From bike routes to busted bridges, you can get and give all kinds of information about the world of infrastructure using web and mobile apps. Here are some of the best ones out there to help you get where you’re going, give your opinion, or just geek out on infra stats:
The Building America’s Future Coalition (BAF) is bridging the gap between citizens and lawmakers when it comes to reporting unsavory road conditions. Frustrated commuters, after parking, can enter their locations and send any one of dozens of customizable messages directly to their U.S. Senator or Representative. By overflowing Washington’s inboxes with colorful expletives, we can hopefully convince them to address our country’s transportation issues. I’m Stuck is available for iphone/ipad and Android.
Enter any address, city or zip code and Walk Score will generate a score from 0 to 100 based on how easily locals can survive with only their feet to carry them. Walk Score is great for scoping new neighborhoods or finding the nearest burger joint, but it also offers unique insights into the trends that shape our cities’ pedestrian infrastructure. Walk Score is available on the web, for iphone and for android.
If getting around on public transit were easy, everyone would do it. Unfortunately, the reality is that unexpected service glitches, convoluted routes and unpredictable stop locations keep many would-be straphangers from climbing aboard. Enter: Anystop! This simple Android app uses set transit schedules along with real-time information on delays and service changes to give you the power to get there on time, or at least know if you’re going to be late. Anystop is available for Android in dozens of cities around the country.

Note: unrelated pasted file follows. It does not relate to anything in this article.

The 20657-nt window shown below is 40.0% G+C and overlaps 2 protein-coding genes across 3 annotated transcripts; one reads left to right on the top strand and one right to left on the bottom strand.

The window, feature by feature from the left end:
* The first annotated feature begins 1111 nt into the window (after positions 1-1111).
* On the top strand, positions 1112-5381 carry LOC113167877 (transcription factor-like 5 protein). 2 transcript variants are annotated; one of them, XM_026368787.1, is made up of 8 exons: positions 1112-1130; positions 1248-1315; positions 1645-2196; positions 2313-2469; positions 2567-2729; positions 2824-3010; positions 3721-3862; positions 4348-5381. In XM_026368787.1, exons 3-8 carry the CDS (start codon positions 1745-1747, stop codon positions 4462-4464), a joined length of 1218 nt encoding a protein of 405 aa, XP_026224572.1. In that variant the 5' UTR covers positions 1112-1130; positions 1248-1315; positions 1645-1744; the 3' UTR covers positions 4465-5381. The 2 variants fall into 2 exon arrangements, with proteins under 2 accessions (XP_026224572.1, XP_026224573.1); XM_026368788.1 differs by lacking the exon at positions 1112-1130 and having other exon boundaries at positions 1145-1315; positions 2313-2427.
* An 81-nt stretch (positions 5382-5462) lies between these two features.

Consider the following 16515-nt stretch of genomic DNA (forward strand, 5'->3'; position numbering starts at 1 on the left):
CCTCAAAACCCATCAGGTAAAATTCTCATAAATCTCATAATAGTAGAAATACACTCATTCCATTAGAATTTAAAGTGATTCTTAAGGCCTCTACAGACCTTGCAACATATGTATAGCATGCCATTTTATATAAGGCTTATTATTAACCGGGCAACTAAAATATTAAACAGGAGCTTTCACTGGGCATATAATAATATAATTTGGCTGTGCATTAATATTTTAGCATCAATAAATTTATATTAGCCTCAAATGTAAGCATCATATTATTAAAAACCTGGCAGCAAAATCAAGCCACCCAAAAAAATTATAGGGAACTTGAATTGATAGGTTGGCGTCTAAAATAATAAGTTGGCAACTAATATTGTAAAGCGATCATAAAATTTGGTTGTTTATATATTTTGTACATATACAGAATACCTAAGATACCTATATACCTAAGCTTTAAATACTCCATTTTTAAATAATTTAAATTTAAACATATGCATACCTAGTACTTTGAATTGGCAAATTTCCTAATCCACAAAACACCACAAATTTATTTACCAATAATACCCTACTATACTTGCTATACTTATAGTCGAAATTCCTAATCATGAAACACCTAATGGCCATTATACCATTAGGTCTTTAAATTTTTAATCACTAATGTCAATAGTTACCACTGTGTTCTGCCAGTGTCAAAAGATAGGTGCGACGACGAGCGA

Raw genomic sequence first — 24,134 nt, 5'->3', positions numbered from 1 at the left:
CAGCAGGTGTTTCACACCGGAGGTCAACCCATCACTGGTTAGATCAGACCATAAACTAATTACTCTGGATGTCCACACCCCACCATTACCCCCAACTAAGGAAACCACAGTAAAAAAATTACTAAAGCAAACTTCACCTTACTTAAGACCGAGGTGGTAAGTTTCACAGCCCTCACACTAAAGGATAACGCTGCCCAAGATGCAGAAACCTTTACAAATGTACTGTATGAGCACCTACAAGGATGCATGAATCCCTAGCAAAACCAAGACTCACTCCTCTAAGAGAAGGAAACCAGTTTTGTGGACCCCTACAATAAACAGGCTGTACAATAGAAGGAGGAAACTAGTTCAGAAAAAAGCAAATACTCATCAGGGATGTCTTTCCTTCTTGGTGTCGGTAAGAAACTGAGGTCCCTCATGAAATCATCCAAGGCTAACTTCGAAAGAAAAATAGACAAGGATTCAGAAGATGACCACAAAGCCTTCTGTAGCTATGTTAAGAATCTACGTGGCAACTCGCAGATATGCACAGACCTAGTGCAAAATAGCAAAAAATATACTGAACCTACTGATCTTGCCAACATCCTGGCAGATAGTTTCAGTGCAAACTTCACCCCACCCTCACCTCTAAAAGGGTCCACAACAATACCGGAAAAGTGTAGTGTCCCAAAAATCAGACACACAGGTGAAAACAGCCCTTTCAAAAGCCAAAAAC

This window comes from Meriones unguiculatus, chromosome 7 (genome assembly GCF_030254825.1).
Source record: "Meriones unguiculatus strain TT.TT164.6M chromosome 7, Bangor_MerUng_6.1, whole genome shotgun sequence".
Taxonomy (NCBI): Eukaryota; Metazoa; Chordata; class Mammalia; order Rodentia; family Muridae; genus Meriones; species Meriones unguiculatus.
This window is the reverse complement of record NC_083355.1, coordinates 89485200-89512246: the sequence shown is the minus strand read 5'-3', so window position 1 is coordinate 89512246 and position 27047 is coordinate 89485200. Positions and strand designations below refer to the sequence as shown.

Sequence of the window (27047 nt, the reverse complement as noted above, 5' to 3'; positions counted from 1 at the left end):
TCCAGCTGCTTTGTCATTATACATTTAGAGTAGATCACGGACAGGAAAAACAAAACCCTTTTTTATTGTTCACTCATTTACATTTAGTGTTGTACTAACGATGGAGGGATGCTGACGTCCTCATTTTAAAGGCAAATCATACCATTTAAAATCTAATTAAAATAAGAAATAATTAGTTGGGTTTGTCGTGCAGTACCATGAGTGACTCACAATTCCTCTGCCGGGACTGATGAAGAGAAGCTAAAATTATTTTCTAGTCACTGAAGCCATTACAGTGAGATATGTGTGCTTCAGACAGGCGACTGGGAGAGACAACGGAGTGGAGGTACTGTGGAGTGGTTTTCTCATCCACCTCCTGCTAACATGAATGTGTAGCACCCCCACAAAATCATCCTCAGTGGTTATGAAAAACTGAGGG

Report Your Crash
Though only a slight deviation from ambulance-chasing tactics, this law-firm-developed web app may actually do a lot of good. Starting with Chicago’s stats on bicycle crashes, the app generates a heat map of the most dangerous intersections, allowing cyclists in the Windy City to circumvent accident hotspots and opt for the colder streets. The app’s main draw is that it allows cyclists to report data on near misses and minor accidents that wouldn’t otherwise be reported. Report Your Crash is on the web here.
By taking a standard Google map and highlighting areas with pleasantly circular bubbles, this app gives you a quick and surprisingly useful estimate of just how far you can go using public transit in a given amount of time. Use the slider to adjust the time alotted from 1 to 180 minutes, and the bubbles will let you know if you’ll be able to get from A to B without resorting to a cab or full-out sprint. Most major cities around the world are included, and the list is always growing. Mapnificent is here on the web.